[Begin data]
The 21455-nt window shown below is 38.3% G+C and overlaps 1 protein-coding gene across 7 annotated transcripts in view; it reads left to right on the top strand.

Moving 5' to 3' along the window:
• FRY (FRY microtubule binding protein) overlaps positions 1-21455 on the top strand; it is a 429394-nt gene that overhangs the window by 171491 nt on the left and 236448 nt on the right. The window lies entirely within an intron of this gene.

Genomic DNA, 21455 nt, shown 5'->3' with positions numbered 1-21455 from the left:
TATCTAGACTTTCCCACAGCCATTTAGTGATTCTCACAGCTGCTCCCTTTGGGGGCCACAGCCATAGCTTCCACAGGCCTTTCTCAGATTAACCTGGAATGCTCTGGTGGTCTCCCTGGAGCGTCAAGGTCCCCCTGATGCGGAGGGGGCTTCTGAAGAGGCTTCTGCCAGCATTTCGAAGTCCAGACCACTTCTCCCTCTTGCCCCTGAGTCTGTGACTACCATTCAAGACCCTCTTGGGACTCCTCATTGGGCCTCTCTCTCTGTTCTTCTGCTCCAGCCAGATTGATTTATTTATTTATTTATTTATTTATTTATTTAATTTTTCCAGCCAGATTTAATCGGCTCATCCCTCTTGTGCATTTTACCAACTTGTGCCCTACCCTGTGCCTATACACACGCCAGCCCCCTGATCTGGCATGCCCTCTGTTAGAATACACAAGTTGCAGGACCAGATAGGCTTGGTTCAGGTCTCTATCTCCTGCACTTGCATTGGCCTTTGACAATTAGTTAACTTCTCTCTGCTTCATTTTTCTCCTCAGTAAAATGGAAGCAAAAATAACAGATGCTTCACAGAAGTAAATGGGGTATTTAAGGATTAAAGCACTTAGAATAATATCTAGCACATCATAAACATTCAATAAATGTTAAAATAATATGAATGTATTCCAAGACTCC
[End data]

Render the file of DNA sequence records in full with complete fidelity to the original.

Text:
The 21455-nt window shown below is 38.3% G+C and overlaps 1 protein-coding gene across 7 annotated transcripts in view; it reads left to right on the top strand.

Moving 5' to 3' along the window:
• FRY (FRY microtubule binding protein) overlaps positions 1-21455 on the top strand; it is a 429394-nt gene that overhangs the window by 171491 nt on the left and 236448 nt on the right. The window lies entirely within an intron of this gene.

Genomic DNA, 21455 nt, shown 5'->3' with positions numbered 1-21455 from the left:
TATCTAGACTTTCCCACAGCCATTTAGTGATTCTCACAGCTGCTCCCTTTGGGGGCCACAGCCATAGCTTCCACAGGCCTTTCTCAGATTAACCTGGAATGCTCTGGTGGTCTCCCTGGAGCGTCAAGGTCCCCCTGATGCGGAGGGGGCTTCTGAAGAGGCTTCTGCCAGCATTTCGAAGTCCAGACCACTTCTCCCTCTTGCCCCTGAGTCTGTGACTACCATTCAAGACCCTCTTGGGACTCCTCATTGGGCCTCTCTCTCTGTTCTTCTGCTCCAGCCAGATTGATTTATTTATTTATTTATTTATTTATTTATTTAATTTTTCCAGCCAGATTTAATCGGCTCATCCCTCTTGTGCATTTTACCAACTTGTGCCCTACCCTGTGCCTATACACACGCCAGCCCCCTGATCTGGCATGCCCTCTGTTAGAATACACAAGTTGCAGGACCAGATAGGCTTGGTTCAGGTCTCTATCTCCTGCACTTGCATTGGCCTTTGACAATTAGTTAACTTCTCTCTGCTTCATTTTTCTCCTCAGTAAAATGGAAGCAAAAATAACAGATGCTTCACAGAAGTAAATGGGGTATTTAAGGATTAAAGCACTTAGAATAATATCTAGCACATCATAAACATTCAATAAATGTTAAAATAATATGAATGTATTCCAAGACTCC